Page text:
Victoria became power importer in January 2019 heatwave

Victoria-20-26Jan2019Fig 1: 7 days power generation in Victoria (screenshot from the Open NEM website)

In order to understand the above graph we have to know how Excel is dealing with negative stacked areas. Exports (lilac) are negative (below the horizontal axis). But you can’t see them because they are covered up by brown coal generation which is stacked on top the previous (negative) area. In effect, exports are deducted from brown coal before it becomes available for the State’s generation (above the horizontal axis). In contrast, imports (dark violet) are added to local generation. So we see that exports turned into imports during 2 hot days (24/25 Jan 2019).

Victoria-brown-coal-17-26Jan2019Fig 2: Victoria brown coal generation

Energy Australia’s Yallourn power plant was running on 3 out of 4 generators – one down for scheduled maintenance (one may ask why scheduled maintenance was done in the peak demand season). AGL’s Loy Yang A power station was taken offline due to a tube leak.

On 26 Jan 2019 Victoria’s brown coal generation was still down to 2.9 GW compared to a usual output of 4.3 GW

Victoria_available_brown_coal_generationFig 3: Victoria’s brown coal plants (nameplate 4,660 MW)

Victoria-17-26Jan2019Fig 4: OCGT = open cycle gas turbines

Victoria_available_OCGT_generationFig 5: Available generation of OCGT in Victoria

Victoria-Gas-Steam-17-26Jan2019Fig 6: Newport D gas plant 510 MW

Victoria-Hydro-17-26Jan2019Fig 7: Victoria hydro power generation

Victoria_available_Hydro_generationFig 8: Victoria hydro power available generation

Victoria-Exports-Imports-17-26Jan2019Fig 9: Victoria power imports & exports

Victoria turned from power exporter to importer

VIC_price-demand_24-25Jan2019Fig 10: Spot prices on the 24th (actual, left) and 25th (estimated, right)

VIC_price-demand_25Jan2019Fig 11: Spot prices on 25th (actual, left) and 26th (estimated, right)

VIC_electricity-demand-prices_17-26Jan2019Fig 12: Victoria electricity demand and prices

On both the 24th and 25th Victorian demand exceeded 9,000MW. The average price excluding the price spikes were around $150/MWh. The price spikes lasting over 7 hrs lifted that average price tag to over $500/MWh for the period 17 Jan – 25 Jan.

Impact on NSW

New South Wales is energy guzzler #1 in Australia. It utterly depends on power imports from Queensland and Victoria.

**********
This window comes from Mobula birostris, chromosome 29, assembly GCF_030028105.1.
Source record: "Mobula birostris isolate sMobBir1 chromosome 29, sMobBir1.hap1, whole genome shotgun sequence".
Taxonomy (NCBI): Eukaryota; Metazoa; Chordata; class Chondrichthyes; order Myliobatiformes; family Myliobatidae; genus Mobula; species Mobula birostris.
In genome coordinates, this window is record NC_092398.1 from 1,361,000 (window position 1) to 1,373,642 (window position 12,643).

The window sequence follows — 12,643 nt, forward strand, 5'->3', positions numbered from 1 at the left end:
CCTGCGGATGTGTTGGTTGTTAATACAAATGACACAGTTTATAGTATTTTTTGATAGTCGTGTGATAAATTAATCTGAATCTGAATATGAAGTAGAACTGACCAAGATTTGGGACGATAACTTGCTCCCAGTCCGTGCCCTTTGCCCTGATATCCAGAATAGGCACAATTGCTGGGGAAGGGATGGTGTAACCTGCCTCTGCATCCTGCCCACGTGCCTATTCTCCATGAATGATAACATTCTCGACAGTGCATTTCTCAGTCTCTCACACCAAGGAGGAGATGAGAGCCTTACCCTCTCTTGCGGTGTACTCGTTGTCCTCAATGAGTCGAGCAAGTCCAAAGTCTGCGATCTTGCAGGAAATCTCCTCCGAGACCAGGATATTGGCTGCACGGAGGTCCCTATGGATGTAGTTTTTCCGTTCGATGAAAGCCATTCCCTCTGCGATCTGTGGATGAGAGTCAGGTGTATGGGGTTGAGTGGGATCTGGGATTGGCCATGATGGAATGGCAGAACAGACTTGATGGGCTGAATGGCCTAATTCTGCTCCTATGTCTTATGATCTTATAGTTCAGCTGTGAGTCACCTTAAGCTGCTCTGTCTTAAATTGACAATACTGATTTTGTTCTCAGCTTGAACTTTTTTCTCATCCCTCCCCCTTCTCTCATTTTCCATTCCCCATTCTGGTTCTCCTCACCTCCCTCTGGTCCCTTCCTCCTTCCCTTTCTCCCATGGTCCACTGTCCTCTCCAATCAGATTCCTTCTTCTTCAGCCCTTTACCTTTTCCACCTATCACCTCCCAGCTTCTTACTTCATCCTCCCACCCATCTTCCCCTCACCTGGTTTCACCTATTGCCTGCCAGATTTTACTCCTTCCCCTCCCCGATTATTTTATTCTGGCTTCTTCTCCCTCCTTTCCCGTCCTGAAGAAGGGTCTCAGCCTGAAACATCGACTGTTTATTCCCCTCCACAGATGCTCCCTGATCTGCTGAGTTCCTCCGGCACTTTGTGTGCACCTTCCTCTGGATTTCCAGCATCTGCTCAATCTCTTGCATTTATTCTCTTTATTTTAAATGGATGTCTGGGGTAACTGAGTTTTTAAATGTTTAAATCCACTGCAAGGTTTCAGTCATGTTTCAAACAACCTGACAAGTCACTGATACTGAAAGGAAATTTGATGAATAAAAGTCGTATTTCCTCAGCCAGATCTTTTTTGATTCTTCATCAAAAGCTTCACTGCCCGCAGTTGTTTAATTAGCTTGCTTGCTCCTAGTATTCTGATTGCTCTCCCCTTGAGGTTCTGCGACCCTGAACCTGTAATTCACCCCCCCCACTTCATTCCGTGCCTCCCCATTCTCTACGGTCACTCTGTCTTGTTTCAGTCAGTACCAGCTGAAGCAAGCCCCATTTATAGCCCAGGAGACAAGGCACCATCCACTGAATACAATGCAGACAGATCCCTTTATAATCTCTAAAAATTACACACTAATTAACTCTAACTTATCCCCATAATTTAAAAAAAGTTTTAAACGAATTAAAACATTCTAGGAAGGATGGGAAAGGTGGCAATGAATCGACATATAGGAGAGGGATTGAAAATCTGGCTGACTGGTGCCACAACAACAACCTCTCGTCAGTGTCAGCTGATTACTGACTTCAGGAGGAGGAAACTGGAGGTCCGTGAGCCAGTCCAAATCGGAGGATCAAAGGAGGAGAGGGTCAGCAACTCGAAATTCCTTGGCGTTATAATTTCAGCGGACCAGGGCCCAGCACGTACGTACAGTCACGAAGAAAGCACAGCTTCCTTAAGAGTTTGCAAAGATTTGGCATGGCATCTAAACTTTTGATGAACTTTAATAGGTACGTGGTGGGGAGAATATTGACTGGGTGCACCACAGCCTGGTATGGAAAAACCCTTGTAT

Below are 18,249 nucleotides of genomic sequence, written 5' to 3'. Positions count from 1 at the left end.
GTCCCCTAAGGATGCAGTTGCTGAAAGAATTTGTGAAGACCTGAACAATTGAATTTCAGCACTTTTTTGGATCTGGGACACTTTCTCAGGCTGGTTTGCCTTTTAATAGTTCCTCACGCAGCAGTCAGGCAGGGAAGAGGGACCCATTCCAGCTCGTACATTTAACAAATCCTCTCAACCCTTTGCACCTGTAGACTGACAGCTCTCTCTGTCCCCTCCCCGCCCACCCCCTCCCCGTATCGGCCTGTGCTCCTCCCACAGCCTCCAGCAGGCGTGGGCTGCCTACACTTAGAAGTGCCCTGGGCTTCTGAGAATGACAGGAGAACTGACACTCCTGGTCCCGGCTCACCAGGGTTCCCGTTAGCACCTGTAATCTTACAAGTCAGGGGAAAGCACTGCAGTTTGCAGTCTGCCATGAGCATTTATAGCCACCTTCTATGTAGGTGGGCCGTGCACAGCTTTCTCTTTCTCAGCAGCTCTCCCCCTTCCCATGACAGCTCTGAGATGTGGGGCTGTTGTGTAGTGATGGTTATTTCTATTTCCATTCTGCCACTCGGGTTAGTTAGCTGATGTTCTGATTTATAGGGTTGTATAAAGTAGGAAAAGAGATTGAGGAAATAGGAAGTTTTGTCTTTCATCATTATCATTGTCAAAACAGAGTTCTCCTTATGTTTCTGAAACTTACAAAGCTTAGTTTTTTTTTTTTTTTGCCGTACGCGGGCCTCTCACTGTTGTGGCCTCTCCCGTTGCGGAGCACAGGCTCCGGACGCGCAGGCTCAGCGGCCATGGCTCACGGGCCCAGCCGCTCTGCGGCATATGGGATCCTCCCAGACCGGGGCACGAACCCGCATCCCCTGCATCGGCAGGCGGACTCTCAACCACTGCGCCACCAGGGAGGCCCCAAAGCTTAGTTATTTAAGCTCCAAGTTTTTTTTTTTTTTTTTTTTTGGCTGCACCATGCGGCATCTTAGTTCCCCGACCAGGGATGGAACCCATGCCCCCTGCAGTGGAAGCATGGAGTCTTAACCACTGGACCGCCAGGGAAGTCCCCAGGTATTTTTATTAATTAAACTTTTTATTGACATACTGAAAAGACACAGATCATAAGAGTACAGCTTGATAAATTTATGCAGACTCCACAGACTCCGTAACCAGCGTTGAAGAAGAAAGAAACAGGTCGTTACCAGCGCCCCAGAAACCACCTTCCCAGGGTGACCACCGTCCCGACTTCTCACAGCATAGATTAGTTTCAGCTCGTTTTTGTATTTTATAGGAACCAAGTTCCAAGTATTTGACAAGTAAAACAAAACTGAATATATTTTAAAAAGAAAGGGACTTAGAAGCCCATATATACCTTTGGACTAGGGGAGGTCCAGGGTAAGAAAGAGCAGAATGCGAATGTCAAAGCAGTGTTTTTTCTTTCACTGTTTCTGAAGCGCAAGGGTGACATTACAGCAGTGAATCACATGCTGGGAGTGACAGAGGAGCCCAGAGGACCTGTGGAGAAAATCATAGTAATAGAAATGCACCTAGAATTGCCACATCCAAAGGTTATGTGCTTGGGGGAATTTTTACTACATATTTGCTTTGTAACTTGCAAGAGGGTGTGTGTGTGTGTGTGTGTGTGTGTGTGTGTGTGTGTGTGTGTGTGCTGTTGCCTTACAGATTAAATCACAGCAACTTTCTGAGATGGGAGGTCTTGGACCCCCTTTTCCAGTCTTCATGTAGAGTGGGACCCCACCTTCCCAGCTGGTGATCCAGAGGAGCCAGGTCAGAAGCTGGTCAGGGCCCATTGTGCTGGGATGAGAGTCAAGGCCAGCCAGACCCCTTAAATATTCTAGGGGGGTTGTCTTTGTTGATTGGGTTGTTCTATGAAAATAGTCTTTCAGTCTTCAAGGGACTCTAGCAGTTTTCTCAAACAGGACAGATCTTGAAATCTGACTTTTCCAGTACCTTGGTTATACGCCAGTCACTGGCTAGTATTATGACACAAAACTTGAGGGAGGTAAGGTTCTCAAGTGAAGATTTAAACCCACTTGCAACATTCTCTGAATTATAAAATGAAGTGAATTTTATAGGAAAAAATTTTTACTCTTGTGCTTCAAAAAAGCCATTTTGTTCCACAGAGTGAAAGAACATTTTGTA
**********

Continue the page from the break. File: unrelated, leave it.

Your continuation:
NSW power imports in January 2019 heatwave exceed 2 GW, drive up electricity prices

NSW_price-demand_25Jan2019Fig 13: NSW demand and price curves for 24 th (actual) and 25 th (estimated)

Temps_22-28Jan2019_NSW-VICFig 14: Temperatures curves for NSW and Victoria

On the 24th and 25th maximum temperatures in NSW were only 27.1 degrees and 28.3 degrees respectively. NSW power demand for the 24th was comparatively low at 10,800 MW.
VIC-NSW_power-demand_17-26Jan2019Fig 15: Victoria-NSW demand curves

But on the 25th NSW had a demand of 13,200 MW at 5 pm. But by that time Victorian demand was already down to 8,300 MW because of a Southerly change which had started at 1:30 pm.
VIC_NSW_power-demand_17-26Jan2019Fig 16: Victoria-NSW demand (stacked)

Nevertheless, the system was tested. Queensland – where maximum temperatures are always around 30 degrees but where there are no extreme heatwaves as in the South East – had to export almost 1,400 MW to NSW from 3 pm to 8 pm.

Qld-power-exports-to-NSW_24-25Jan2019Fig 17: Queensland’s power exports 24-25th January


It is only a matter of time until load shedding is required – under a combination of heatwaves in NSW, Victoria and South Australia, a breakdown of one or more of the aging coal fired power plants and/or interconnectors reaching inter State transmission limits. Governments should not plan new electricity hungry projects like high rises, airports etc. which cater for a high immigration program. And while power supplies are insecure energy-illiterate planners are fantasizing about turning Melbourne into an “Asian mega city”:

green-spine-2Melbourne fantasy projects